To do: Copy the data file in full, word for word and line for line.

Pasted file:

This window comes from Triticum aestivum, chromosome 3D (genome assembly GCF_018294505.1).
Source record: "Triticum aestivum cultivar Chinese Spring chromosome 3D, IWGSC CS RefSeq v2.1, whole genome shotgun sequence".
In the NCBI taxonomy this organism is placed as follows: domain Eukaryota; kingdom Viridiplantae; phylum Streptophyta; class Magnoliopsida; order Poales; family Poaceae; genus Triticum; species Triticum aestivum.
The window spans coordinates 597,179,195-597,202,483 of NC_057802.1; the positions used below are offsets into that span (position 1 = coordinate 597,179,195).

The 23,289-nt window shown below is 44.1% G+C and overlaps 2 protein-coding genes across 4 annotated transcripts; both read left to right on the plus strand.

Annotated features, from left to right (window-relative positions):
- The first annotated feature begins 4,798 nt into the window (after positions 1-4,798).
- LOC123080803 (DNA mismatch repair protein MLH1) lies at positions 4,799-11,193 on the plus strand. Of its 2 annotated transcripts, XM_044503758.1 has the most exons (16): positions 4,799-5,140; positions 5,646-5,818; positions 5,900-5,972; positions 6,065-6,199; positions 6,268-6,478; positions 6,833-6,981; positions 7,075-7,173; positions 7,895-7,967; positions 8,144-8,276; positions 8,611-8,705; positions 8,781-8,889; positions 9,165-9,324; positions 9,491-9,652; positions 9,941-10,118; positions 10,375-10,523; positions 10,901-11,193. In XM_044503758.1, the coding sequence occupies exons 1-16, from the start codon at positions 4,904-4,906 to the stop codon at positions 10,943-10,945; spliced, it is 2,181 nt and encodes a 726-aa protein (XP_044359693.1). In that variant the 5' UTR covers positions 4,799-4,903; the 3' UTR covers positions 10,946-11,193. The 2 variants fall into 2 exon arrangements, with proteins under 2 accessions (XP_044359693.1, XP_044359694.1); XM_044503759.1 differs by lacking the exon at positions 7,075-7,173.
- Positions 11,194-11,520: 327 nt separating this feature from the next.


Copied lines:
This window comes from Triticum aestivum, chromosome 3D (genome assembly GCF_018294505.1).
Source record: "Triticum aestivum cultivar Chinese Spring chromosome 3D, IWGSC CS RefSeq v2.1, whole genome shotgun sequence".
In the NCBI taxonomy this organism is placed as follows: domain Eukaryota; kingdom Viridiplantae; phylum Streptophyta; class Magnoliopsida; order Poales; family Poaceae; genus Triticum; species Triticum aestivum.
The window spans coordinates 597,179,195-597,202,483 of NC_057802.1; the positions used below are offsets into that span (position 1 = coordinate 597,179,195).

The 23,289-nt window shown below is 44.1% G+C and overlaps 2 protein-coding genes across 4 annotated transcripts; both read left to right on the plus strand.

Annotated features, from left to right (window-relative positions):
- The first annotated feature begins 4,798 nt into the window (after positions 1-4,798).
- LOC123080803 (DNA mismatch repair protein MLH1) lies at positions 4,799-11,193 on the plus strand. Of its 2 annotated transcripts, XM_044503758.1 has the most exons (16): positions 4,799-5,140; positions 5,646-5,818; positions 5,900-5,972; positions 6,065-6,199; positions 6,268-6,478; positions 6,833-6,981; positions 7,075-7,173; positions 7,895-7,967; positions 8,144-8,276; positions 8,611-8,705; positions 8,781-8,889; positions 9,165-9,324; positions 9,491-9,652; positions 9,941-10,118; positions 10,375-10,523; positions 10,901-11,193. In XM_044503758.1, the coding sequence occupies exons 1-16, from the start codon at positions 4,904-4,906 to the stop codon at positions 10,943-10,945; spliced, it is 2,181 nt and encodes a 726-aa protein (XP_044359693.1). In that variant the 5' UTR covers positions 4,799-4,903; the 3' UTR covers positions 10,946-11,193. The 2 variants fall into 2 exon arrangements, with proteins under 2 accessions (XP_044359693.1, XP_044359694.1); XM_044503759.1 differs by lacking the exon at positions 7,075-7,173.
- Positions 11,194-11,520: 327 nt separating this feature from the next.